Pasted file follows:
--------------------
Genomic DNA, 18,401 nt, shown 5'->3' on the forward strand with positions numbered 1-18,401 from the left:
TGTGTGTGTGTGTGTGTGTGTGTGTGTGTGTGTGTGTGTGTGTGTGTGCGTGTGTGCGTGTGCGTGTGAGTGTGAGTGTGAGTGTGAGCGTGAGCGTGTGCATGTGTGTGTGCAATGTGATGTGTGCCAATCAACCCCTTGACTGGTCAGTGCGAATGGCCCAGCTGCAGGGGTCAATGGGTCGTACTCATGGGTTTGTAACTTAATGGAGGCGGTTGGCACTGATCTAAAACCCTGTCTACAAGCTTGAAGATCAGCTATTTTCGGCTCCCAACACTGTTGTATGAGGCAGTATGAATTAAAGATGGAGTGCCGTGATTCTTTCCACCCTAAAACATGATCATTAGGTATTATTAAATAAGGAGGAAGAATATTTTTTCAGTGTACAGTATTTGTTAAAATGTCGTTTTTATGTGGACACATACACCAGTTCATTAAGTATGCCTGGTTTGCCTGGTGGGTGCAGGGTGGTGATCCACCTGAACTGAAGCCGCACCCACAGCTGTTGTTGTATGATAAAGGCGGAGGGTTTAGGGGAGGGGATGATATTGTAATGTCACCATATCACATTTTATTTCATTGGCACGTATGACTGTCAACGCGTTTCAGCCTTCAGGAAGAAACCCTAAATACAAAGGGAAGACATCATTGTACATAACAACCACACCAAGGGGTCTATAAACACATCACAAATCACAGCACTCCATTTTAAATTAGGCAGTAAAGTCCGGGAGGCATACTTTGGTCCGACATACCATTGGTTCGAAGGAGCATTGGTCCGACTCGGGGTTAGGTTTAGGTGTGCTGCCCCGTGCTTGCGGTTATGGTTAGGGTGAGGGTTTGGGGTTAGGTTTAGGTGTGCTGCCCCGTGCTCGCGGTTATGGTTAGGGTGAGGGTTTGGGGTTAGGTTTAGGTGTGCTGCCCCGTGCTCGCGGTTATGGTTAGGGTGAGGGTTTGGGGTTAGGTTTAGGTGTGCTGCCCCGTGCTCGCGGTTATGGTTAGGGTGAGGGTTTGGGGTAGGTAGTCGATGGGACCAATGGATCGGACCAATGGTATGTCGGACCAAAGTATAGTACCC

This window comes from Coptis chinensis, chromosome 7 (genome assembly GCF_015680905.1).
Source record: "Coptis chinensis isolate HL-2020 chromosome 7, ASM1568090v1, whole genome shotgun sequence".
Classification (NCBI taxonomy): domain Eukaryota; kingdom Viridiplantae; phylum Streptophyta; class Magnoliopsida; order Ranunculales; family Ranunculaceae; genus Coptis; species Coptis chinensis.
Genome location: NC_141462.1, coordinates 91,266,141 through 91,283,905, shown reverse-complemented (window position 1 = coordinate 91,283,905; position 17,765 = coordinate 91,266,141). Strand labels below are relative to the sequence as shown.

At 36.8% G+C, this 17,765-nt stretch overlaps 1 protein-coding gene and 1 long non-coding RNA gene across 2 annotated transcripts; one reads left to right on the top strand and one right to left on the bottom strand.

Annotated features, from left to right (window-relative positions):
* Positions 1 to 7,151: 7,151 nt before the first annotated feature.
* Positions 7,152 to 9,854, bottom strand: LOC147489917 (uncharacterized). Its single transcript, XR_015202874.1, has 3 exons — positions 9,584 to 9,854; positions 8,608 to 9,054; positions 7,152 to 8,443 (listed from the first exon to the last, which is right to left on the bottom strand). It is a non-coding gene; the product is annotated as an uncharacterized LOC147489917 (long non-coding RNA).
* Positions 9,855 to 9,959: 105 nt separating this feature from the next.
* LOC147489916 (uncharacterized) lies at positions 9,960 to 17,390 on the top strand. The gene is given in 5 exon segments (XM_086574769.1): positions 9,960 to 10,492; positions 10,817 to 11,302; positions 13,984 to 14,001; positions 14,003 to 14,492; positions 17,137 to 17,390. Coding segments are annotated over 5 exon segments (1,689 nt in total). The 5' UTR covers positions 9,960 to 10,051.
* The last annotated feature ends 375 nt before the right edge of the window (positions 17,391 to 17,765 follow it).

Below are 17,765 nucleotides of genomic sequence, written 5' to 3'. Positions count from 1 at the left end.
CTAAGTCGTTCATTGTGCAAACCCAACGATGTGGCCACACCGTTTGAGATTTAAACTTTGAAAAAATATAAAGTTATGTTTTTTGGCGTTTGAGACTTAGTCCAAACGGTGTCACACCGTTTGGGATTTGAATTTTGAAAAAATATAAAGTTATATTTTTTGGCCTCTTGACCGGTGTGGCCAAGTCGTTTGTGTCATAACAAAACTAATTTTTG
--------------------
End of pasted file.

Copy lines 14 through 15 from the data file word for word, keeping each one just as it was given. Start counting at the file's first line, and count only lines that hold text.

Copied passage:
Below are 17,765 nucleotides of genomic sequence, written 5' to 3'. Positions count from 1 at the left end.
CTAAGTCGTTCATTGTGCAAACCCAACGATGTGGCCACACCGTTTGAGATTTAAACTTTGAAAAAATATAAAGTTATGTTTTTTGGCGTTTGAGACTTAGTCCAAACGGTGTCACACCGTTTGGGATTTGAATTTTGAAAAAATATAAAGTTATATTTTTTGGCCTCTTGACCGGTGTGGCCAAGTCGTTTGTGTCATAACAAAACTAATTTTTG